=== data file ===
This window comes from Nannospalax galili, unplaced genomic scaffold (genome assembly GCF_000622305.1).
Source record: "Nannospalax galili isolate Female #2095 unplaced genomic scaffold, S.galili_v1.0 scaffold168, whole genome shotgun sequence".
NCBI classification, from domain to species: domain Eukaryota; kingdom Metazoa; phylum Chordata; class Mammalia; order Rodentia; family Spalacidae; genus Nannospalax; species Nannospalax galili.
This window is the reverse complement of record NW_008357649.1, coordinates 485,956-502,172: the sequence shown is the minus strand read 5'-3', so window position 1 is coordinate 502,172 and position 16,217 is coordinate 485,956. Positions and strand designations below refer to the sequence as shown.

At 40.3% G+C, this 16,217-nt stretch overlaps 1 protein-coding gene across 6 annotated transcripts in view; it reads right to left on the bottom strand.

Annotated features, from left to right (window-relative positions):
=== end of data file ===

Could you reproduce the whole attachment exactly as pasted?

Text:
This window comes from Nannospalax galili, unplaced genomic scaffold (genome assembly GCF_000622305.1).
Source record: "Nannospalax galili isolate Female #2095 unplaced genomic scaffold, S.galili_v1.0 scaffold168, whole genome shotgun sequence".
NCBI classification, from domain to species: domain Eukaryota; kingdom Metazoa; phylum Chordata; class Mammalia; order Rodentia; family Spalacidae; genus Nannospalax; species Nannospalax galili.
This window is the reverse complement of record NW_008357649.1, coordinates 485,956-502,172: the sequence shown is the minus strand read 5'-3', so window position 1 is coordinate 502,172 and position 16,217 is coordinate 485,956. Positions and strand designations below refer to the sequence as shown.

At 40.3% G+C, this 16,217-nt stretch overlaps 1 protein-coding gene across 6 annotated transcripts in view; it reads right to left on the bottom strand.

Annotated features, from left to right (window-relative positions):